We love each other because he loved us first.  – I John 4:19

 

Where’s the Dentist When You Need One?

And if someone asks about your hope as a believer, always be ready to explain it. – I Peter 3:15

I’ve returned today from my third visit to the dentist. I still have my problem. I’m going to have to go back next week and hope it gets resolved. I had no idea that I would have to go through this sort of long and drawn out (month long) ordeal to just get a simple problem resolved. I went in today and was moved through a number of “stations” (not of the cross) thinking I was going to find relief. It wasn’t until I was led out into the office and charged a fee that I realized I not only didn’t get any fries, there was nothing even approaching a happy meal in my hands as I walked out of the building.

Once I stop being mad and frustrated, I try to put this all in perspective. I water the flowers and fix dinner. Think about it some more. After cleaning up and loading the dishwasher it gets a little easier to find that important alignment between everyday experience and some eternal truth.

I’m trying to get the dentist to solve a problem, how many visits is it going to take? I think there are people all around me who are looking for solutions to all kinds of problems. Some of these problems and really big and even eternal. I wonder if anyone looking for some truth has felt like I have trying to get a dentist to solve one little problem? Frustrated and considering just living with it.

“Ah, Misha, he has a stormy spirit. His mind is in bondage. He is haunted by a great, unsolved doubt. He is one of those who don’t want millions, but an answer to their questions.”  ― Fyodor Dostoyevsky

My wife has cancer. I’ve watched from across the room as she has interacted with total strangers she hasn’t even met. A clerk, healthcare worker, someone at the restaurant. They talk a little about her situation. She tells a little of her story, seasoned with faith, and then I can see eyes begin to fill with tears. I don’t think it’s always sympathy. I think many of these strangers have their own personal story with cancer that somehow relates. My wife has been able to deliver a little hope from out of nowhere.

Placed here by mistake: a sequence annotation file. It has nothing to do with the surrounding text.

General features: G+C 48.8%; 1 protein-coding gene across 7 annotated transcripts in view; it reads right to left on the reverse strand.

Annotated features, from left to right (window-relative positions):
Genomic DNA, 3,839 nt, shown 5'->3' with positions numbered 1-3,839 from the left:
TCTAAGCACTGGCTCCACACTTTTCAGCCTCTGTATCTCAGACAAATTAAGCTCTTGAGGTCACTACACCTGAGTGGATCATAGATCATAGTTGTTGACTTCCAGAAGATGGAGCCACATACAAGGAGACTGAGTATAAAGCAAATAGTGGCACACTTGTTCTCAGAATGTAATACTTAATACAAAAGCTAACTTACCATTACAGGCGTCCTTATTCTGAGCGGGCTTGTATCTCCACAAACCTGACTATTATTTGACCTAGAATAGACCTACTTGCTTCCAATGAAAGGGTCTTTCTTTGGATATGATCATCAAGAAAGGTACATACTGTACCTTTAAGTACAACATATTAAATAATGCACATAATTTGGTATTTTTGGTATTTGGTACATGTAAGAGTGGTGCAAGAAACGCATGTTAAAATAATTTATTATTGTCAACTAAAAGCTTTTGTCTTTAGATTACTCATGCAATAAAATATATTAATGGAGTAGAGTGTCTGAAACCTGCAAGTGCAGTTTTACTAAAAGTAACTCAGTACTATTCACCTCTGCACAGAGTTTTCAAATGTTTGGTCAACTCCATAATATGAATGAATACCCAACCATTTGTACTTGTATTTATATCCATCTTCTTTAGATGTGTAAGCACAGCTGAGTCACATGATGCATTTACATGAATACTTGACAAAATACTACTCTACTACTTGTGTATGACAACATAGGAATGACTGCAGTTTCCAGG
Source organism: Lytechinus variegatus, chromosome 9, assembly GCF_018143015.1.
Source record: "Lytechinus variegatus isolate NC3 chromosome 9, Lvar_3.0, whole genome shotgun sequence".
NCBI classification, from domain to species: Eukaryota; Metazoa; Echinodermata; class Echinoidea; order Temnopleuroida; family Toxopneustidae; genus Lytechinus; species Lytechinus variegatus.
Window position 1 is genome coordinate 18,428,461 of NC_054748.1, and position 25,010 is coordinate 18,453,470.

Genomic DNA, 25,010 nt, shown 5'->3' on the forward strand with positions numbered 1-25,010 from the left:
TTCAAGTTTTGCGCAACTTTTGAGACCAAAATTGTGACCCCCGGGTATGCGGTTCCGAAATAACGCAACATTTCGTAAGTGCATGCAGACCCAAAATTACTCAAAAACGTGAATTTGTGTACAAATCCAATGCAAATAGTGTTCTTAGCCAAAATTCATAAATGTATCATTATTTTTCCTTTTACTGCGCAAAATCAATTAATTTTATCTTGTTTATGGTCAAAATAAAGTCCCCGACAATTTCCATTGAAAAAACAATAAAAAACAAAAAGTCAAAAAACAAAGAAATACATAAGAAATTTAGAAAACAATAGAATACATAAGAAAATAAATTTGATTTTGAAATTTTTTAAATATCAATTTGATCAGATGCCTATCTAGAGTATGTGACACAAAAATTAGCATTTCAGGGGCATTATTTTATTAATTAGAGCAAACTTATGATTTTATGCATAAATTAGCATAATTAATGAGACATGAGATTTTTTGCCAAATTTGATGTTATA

Just like me, searching for a dentist and experiencing a great deal of frustration, there are people everywhere who can’t find satisfying answers to big questions.

Just like everyone else, there are believers who are in the middle of life with all of its triumph and tragedy. People everywhere, waiting for a kindness from a stranger who will share their life and a word of truth.

“You cannot do a kindness too soon,
for you never know how soon it will be too late.”  ― Ralph Waldo Emerson

The Searcher

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Christ is the visible image of the invisible God. – Colossians 1:15

Humans have always been searching for God. Jump on Amazon, there are hundreds of books written about the topic. The search continues.

The very young, who I encounter in college every day, seem so certain they’ve found all they need in their brief search. I always have one student who’s just brimming with confidence and answers. It’s inspiring.

I’m still searching for answers as I navigate through the shipwreck of this world. Long ago, when I was young and filled with answers, I assumed that one day the search would end.  Someday I’d get to a point where I had it all figured out. Still waiting. God remains a mystery. As He should be.

While I’m searching for the right path to take and looking for more answers to the multiplying problems I keep tripping over, the only certainty that comforts my spirit is what I discover about the words and actions of Christ. More and more, He becomes for me the answer to my restless soul as I search for God each day.

Then he began to wash the disciples’ feet, drying them with the towel he had around him. – John 13:5

Putting my vanity out the door and bending my knees to serve someone else (who doesn’t even expect it) – that’s where I know I can find God.

“But I say, love your enemies! Pray for those who persecute you!  In that way, you will be acting as true children of your Father in heaven.” – Matthew 5:44-45

Treating people who seem to be out to get me as if they were the dearest of friends is the most difficult of journeys to make, and yet that’s where God is waiting.

“But I have pleaded in prayer for you, Simon, that your faith should not fail.” – Luke 22:32

While enduring his own most agonizing trial of faith, Jesus invests his heart and mind in the life of his friend. As big as they might seem, I can’t let my own problems distract me from caring about the lives of others. This is where God is calling all of us and where He can always be found.